The Haunted Mansion (comic book)

Following the lead of the Ghost Gallery, the Ghost Host and Master Gracey are once again combined in the SLG Comics, although this time they also incorporate elements from the unused Captain Gore backstory, creating the composite character of Captain William Gracey. This version of the character was once the first mate of a merchant ship called the Pomono during the early 19th century, which was being captained by a man named Captain Randall Pace (the comics' version of the Hatbox Ghost) who was an overly stubborn and determined man that often put the well being of himself and his crew aside to meet deadlines on time. Captain Pace's actions lead William to become so enraged that he lead a mutiny in which he murdered the captain be decapitating him with his cutlass and taking over the ship and it's crew under the alias of Captain Blood, becoming a pirate and killing any of the ship' crew that refused to join him. Years later, William retired in New Orleans where he became haunted by the ghosts of the victims of his mutiny, who were apparently being lead by the ghost of Captain Randall Pace. In an effort to silence them, William hired a Romani clairvoyant woman named Madame Leota to perform rituals that would aid in silencing the spirits of the manor. Leota however was in love with William and made several efforts to romance him only to have her advances rebuffed by the former pirate who was in love with a beautiful woman named Emily DeClaire (the comics' version of the Attic Bride), a woman who Leota came to hate. Due to this hatred on William's wedding day to Emily, Leota chose to perform a séance to summon the ghost of Captain Randall Pace and order him to murder Emily before the wedding while she was looking for something old, something borrowed, and something blue in the Mansion's attic. Following the discovery of Leota's betrayal, William barged into her Séance chamber while she was still conducting her rituals and strangled her to death for having been responsible for the death of his bride. After this murder, William decides to end his life and he goes to the manor's cupola where he commits suicide by hanging himself to death.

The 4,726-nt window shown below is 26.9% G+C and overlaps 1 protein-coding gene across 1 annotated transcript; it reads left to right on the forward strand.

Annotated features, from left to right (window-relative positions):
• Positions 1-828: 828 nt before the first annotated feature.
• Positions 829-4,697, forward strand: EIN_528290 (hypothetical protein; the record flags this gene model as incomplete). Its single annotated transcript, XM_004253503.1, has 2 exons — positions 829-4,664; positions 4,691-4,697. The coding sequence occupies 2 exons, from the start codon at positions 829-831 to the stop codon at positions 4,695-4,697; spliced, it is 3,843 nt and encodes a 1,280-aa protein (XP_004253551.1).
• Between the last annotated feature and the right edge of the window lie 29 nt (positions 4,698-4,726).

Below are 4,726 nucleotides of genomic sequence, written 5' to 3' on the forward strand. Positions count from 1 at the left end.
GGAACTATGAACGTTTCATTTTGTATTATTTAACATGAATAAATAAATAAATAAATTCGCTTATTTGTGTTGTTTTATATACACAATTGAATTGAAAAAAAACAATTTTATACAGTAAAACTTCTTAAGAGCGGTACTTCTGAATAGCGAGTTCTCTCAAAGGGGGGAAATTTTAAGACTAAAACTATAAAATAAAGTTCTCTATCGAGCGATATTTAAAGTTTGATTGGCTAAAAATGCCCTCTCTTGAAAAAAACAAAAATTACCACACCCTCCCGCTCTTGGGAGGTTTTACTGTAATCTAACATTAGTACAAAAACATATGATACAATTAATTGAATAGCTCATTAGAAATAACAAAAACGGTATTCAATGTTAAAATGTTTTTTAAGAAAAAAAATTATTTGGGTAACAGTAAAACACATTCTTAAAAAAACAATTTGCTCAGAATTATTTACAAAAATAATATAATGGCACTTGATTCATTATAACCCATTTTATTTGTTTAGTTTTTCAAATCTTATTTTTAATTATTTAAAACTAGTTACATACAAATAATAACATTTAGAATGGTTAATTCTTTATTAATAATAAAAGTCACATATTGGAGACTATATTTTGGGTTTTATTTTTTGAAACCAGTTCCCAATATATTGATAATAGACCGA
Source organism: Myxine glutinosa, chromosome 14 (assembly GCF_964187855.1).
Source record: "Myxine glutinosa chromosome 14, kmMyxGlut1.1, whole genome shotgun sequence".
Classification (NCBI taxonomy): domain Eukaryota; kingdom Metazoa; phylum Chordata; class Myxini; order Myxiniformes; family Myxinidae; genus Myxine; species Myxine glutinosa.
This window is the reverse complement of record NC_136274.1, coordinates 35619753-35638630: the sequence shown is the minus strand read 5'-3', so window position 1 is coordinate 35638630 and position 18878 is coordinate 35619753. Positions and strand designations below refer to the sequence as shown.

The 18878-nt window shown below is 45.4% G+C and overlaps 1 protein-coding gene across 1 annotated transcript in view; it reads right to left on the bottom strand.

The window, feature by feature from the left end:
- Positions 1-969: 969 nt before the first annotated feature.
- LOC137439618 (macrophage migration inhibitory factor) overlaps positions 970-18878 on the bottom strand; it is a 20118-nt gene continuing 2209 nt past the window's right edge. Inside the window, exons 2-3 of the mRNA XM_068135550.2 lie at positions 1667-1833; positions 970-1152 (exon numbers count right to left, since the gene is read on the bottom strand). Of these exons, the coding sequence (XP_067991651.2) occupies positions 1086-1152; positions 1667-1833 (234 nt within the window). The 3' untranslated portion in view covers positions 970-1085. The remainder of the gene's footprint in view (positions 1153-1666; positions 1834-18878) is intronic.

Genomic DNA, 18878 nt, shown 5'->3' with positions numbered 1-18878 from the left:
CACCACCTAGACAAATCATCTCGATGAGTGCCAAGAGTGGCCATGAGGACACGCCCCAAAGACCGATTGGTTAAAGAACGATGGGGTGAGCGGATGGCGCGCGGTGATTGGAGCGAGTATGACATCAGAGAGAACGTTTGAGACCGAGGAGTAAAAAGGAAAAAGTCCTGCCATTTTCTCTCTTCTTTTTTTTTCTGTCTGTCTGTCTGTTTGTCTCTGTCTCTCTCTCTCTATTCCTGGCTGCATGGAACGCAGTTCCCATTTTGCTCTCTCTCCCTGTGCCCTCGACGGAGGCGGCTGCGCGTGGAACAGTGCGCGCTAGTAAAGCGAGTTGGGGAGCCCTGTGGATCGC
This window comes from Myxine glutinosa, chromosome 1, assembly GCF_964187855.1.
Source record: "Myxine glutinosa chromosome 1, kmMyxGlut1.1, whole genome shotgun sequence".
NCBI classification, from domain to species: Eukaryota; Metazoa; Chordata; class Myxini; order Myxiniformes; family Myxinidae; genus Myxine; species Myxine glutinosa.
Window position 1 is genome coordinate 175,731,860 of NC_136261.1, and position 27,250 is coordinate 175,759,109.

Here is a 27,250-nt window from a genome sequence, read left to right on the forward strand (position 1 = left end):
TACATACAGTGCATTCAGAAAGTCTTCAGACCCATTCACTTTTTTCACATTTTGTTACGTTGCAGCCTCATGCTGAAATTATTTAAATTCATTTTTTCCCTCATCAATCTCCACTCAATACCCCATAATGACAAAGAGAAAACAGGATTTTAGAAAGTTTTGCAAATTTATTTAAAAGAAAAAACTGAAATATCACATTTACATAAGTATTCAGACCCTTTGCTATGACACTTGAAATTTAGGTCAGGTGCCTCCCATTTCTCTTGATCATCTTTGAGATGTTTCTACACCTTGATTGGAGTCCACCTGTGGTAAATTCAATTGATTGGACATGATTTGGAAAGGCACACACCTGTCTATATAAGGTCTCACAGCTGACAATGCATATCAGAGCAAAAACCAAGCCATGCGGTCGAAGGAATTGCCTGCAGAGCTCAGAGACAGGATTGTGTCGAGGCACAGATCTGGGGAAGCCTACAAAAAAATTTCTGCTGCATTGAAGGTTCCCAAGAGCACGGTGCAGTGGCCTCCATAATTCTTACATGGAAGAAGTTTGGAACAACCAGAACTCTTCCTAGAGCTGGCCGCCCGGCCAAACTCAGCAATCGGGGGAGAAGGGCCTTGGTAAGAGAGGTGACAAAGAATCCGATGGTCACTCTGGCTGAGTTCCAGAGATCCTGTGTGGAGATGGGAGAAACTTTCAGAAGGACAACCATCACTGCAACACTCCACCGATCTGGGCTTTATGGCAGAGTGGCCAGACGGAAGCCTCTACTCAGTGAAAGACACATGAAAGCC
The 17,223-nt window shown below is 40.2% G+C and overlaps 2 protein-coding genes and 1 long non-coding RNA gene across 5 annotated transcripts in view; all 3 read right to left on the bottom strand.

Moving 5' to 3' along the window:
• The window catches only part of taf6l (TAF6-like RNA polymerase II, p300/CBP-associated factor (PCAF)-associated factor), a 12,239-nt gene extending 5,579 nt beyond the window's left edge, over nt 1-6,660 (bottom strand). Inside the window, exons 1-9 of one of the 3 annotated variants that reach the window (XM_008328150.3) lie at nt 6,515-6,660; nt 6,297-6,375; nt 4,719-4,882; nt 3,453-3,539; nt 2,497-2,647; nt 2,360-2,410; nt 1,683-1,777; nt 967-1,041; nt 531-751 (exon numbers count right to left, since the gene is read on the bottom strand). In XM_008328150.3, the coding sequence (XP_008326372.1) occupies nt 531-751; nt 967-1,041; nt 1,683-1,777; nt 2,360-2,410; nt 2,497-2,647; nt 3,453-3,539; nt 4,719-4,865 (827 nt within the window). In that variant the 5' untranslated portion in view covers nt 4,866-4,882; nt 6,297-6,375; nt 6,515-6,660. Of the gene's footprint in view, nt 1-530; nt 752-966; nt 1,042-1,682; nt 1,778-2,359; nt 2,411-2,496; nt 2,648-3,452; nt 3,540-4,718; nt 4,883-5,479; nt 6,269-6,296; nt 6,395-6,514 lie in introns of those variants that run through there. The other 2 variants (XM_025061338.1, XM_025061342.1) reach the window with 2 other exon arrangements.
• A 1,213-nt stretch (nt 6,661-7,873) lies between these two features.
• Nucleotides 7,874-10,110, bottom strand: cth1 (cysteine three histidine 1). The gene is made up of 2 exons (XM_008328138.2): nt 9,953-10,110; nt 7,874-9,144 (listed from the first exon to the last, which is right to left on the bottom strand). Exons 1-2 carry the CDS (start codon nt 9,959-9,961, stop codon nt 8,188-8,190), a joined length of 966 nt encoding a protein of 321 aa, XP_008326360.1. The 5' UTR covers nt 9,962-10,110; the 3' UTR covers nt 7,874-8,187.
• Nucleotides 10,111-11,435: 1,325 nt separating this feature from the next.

As a ghost, William is unable to properly materialize in any location that is not the Stretching Room so he is rendered a disembodied spirit until the Mansion finally acquired 1000 ghosts and his corpse falls to the floor properly and finally manifests as a ghostly version of Gracey.


  • Despite common fan beliefs and adaptations, the Ghost Host is not Master Gracey, but instead is the "Hatchet Man" depicted in a portrait in the Corridor of Doors.
  • At Phantom Manor in Disneyland Paris, the Ghost Host's role is played by a character called The Phantom, who was voiced by Vincent Price in English, but due to legal complications with the French government requiring that the audio be in mostly French, Price's voice was eventually replaced by that of Gerard Chevalier.
  • While not appearing in the 2003 film adaptation, the Ghost Host provides the opening "Welcome, foolish mortals" line.